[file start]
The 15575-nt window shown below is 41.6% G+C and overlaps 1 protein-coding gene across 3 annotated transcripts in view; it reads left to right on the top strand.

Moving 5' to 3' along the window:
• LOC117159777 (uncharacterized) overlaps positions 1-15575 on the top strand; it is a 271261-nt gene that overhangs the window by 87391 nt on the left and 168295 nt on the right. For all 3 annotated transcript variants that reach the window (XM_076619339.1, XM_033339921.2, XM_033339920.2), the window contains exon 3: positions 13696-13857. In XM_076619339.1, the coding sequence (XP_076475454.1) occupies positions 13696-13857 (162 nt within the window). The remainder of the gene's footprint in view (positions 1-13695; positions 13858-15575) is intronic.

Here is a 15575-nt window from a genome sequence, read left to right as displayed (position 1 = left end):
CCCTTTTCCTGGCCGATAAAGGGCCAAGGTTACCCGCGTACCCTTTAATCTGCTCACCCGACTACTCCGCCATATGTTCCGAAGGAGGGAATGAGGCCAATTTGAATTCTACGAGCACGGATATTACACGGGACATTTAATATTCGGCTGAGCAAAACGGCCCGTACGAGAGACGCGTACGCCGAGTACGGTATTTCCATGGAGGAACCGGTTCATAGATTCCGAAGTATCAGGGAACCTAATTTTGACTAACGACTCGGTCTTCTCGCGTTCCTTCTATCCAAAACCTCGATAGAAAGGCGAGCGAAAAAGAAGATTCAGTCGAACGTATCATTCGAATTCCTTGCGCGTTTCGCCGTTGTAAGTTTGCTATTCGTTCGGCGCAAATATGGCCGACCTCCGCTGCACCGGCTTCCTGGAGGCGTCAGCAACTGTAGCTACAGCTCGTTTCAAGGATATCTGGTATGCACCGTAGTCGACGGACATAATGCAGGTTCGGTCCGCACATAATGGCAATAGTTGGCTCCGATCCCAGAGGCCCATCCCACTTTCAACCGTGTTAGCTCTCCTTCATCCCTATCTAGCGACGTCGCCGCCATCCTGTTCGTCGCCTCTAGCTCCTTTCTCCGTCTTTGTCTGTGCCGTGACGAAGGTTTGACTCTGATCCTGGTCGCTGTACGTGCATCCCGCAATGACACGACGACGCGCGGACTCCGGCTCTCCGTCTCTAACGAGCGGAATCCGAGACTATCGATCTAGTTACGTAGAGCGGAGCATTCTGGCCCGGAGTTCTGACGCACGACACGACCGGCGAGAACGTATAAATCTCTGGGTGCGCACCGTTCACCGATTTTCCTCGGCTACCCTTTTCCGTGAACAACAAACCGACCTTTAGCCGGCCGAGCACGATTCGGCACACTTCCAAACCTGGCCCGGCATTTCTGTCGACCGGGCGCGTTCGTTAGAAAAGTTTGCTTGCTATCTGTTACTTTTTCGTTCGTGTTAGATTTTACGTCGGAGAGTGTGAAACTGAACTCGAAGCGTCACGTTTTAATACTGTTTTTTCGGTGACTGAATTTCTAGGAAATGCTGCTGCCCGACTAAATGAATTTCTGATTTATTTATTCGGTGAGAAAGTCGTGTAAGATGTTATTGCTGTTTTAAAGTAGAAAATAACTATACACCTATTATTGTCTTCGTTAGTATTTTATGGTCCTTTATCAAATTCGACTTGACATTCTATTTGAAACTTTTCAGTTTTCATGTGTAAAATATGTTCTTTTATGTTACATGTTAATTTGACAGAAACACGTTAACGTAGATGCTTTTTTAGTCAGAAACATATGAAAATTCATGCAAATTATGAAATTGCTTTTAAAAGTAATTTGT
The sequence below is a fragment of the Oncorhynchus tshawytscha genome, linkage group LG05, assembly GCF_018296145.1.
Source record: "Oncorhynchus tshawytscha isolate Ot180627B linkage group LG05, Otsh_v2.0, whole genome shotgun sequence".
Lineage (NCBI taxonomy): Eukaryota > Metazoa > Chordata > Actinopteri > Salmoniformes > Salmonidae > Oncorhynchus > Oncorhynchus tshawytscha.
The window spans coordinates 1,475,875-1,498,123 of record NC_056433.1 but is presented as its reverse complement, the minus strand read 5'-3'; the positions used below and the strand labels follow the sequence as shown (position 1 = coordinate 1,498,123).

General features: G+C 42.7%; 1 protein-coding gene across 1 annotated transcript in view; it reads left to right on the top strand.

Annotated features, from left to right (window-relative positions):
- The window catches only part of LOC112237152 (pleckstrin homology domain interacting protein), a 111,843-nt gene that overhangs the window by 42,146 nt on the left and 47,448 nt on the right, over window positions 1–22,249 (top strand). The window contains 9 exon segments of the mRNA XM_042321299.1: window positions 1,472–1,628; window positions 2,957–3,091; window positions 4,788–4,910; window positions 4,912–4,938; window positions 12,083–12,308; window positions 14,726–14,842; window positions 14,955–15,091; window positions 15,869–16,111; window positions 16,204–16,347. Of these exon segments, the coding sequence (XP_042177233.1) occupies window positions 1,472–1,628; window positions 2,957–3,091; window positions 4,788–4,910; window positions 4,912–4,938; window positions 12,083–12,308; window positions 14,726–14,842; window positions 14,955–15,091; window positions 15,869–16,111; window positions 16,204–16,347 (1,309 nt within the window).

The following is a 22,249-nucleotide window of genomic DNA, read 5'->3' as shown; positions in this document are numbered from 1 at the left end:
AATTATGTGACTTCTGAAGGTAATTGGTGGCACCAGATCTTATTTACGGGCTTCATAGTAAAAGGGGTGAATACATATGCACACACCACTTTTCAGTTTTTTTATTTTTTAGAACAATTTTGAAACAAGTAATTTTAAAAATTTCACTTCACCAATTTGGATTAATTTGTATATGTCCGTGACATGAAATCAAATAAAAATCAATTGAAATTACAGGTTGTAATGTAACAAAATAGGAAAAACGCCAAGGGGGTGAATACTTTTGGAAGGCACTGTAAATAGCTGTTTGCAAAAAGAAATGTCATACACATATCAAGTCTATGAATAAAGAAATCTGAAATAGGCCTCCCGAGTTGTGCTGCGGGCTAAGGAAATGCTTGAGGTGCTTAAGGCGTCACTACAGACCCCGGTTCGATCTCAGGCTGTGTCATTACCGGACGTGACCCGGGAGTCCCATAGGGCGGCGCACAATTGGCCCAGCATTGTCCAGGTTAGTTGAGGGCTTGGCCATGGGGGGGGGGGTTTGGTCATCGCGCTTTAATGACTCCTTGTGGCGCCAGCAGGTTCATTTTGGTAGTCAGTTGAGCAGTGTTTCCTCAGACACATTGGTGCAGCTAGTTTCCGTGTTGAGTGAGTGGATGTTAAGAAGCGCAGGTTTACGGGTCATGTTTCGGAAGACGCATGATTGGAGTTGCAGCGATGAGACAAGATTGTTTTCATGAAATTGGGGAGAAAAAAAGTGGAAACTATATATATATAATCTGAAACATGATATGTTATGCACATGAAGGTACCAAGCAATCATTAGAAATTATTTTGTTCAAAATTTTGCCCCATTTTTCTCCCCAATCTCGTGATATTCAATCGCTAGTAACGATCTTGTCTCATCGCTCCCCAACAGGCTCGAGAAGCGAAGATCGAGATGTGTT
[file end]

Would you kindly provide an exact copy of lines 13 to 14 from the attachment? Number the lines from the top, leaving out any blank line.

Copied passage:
The following is a 22,249-nucleotide window of genomic DNA, read 5'->3' as shown; positions in this document are numbered from 1 at the left end:
AATTATGTGACTTCTGAAGGTAATTGGTGGCACCAGATCTTATTTACGGGCTTCATAGTAAAAGGGGTGAATACATATGCACACACCACTTTTCAGTTTTTTTATTTTTTAGAACAATTTTGAAACAAGTAATTTTAAAAATTTCACTTCACCAATTTGGATTAATTTGTATATGTCCGTGACATGAAATCAAATAAAAATCAATTGAAATTACAGGTTGTAATGTAACAAAATAGGAAAAACGCCAAGGGGGTGAATACTTTTGGAAGGCACTGTAAATAGCTGTTTGCAAAAAGAAATGTCATACACATATCAAGTCTATGAATAAAGAAATCTGAAATAGGCCTCCCGAGTTGTGCTGCGGGCTAAGGAAATGCTTGAGGTGCTTAAGGCGTCACTACAGACCCCGGTTCGATCTCAGGCTGTGTCATTACCGGACGTGACCCGGGAGTCCCATAGGGCGGCGCACAATTGGCCCAGCATTGTCCAGGTTAGTTGAGGGCTTGGCCATGGGGGGGGGGGTTTGGTCATCGCGCTTTAATGACTCCTTGTGGCGCCAGCAGGTTCATTTTGGTAGTCAGTTGAGCAGTGTTTCCTCAGACACATTGGTGCAGCTAGTTTCCGTGTTGAGTGAGTGGATGTTAAGAAGCGCAGGTTTACGGGTCATGTTTCGGAAGACGCATGATTGGAGTTGCAGCGATGAGACAAGATTGTTTTCATGAAATTGGGGAGAAAAAAAGTGGAAACTATATATATATAATCTGAAACATGATATGTTATGCACATGAAGGTACCAAGCAATCATTAGAAATTATTTTGTTCAAAATTTTGCCCCATTTTTCTCCCCAATCTCGTGATATTCAATCGCTAGTAACGATCTTGTCTCATCGCTCCCCAACAGGCTCGAGAAGCGAAGATCGAGATGTGTT